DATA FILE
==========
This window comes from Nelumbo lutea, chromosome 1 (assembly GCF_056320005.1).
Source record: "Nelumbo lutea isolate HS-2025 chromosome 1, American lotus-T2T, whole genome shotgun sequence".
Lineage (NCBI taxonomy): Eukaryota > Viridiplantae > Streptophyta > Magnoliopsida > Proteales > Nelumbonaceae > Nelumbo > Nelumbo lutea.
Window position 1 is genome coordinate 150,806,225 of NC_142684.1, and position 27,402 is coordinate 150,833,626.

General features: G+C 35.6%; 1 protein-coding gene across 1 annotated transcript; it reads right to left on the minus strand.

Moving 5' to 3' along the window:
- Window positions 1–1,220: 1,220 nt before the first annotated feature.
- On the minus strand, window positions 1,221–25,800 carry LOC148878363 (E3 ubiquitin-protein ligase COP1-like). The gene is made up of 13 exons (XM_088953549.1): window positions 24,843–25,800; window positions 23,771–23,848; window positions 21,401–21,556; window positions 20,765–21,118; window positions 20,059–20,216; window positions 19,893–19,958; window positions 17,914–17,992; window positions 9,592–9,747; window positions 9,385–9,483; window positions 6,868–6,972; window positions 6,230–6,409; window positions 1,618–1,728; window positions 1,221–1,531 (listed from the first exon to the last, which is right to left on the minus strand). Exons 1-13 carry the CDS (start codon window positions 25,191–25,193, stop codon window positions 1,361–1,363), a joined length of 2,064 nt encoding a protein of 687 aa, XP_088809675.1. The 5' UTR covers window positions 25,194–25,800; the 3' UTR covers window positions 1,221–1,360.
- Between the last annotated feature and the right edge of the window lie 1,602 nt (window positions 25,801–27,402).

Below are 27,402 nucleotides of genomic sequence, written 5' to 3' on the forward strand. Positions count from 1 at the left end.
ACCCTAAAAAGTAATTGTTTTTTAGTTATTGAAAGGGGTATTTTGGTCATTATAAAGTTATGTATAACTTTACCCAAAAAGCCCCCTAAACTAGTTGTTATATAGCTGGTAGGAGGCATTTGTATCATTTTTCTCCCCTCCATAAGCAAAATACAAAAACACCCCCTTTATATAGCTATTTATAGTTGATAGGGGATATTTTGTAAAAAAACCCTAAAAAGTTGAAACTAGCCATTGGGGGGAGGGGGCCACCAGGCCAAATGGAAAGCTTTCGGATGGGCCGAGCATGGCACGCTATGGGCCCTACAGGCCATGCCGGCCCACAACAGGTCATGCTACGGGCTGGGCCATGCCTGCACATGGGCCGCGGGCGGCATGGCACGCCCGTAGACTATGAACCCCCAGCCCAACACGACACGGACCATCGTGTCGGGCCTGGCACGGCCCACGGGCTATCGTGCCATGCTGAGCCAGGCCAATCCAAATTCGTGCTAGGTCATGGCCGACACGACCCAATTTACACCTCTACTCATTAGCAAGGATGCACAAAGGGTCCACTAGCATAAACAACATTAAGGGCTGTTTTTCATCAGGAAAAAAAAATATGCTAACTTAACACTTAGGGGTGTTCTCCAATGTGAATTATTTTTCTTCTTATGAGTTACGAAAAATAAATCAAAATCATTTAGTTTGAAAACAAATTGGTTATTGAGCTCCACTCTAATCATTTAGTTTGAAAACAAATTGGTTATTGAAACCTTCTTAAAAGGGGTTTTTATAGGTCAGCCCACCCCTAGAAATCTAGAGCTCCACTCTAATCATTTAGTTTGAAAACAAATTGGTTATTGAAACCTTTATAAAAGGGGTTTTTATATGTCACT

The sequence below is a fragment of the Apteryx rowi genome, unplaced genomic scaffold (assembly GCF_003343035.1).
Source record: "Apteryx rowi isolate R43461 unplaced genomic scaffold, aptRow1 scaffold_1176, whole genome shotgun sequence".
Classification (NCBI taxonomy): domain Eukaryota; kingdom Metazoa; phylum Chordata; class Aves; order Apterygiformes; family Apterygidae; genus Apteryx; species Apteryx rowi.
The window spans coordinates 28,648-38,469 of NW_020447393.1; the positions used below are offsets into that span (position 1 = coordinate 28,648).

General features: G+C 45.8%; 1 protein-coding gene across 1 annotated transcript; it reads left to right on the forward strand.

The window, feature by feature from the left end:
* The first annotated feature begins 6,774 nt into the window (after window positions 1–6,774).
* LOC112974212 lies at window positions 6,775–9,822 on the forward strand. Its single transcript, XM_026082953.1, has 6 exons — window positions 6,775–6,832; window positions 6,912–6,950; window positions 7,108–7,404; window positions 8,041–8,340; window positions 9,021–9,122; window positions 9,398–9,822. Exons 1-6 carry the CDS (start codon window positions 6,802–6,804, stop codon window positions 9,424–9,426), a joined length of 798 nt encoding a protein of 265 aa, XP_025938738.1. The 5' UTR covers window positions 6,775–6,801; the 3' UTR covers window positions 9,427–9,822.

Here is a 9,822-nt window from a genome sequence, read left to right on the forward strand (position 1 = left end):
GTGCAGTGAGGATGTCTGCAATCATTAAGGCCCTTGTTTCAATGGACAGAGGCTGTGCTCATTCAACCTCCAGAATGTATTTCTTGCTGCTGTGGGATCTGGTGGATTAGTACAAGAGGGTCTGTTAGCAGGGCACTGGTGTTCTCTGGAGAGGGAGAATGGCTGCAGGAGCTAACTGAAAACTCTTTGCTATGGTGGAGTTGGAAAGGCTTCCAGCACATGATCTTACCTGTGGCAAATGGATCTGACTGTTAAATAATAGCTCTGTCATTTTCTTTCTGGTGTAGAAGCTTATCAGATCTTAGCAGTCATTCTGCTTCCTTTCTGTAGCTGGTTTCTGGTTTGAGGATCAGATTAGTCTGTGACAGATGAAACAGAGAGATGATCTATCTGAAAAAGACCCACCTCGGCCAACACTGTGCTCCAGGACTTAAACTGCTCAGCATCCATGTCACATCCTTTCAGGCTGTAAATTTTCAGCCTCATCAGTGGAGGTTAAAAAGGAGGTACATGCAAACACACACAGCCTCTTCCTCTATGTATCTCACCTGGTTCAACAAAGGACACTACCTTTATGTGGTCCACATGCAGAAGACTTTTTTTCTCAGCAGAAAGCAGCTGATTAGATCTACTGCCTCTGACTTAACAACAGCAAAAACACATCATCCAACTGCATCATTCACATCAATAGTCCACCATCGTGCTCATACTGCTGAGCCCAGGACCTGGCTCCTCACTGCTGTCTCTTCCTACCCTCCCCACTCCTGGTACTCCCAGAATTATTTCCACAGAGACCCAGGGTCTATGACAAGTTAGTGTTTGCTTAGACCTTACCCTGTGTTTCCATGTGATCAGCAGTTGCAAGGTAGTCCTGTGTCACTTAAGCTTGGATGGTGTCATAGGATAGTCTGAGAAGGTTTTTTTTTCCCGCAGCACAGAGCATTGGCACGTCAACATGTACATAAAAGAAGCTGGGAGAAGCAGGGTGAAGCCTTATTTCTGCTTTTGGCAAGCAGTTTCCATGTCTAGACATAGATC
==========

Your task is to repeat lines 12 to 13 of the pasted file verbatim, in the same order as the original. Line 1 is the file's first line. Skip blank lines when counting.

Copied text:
The sequence below is a fragment of the Apteryx rowi genome, unplaced genomic scaffold (assembly GCF_003343035.1).
Source record: "Apteryx rowi isolate R43461 unplaced genomic scaffold, aptRow1 scaffold_1176, whole genome shotgun sequence".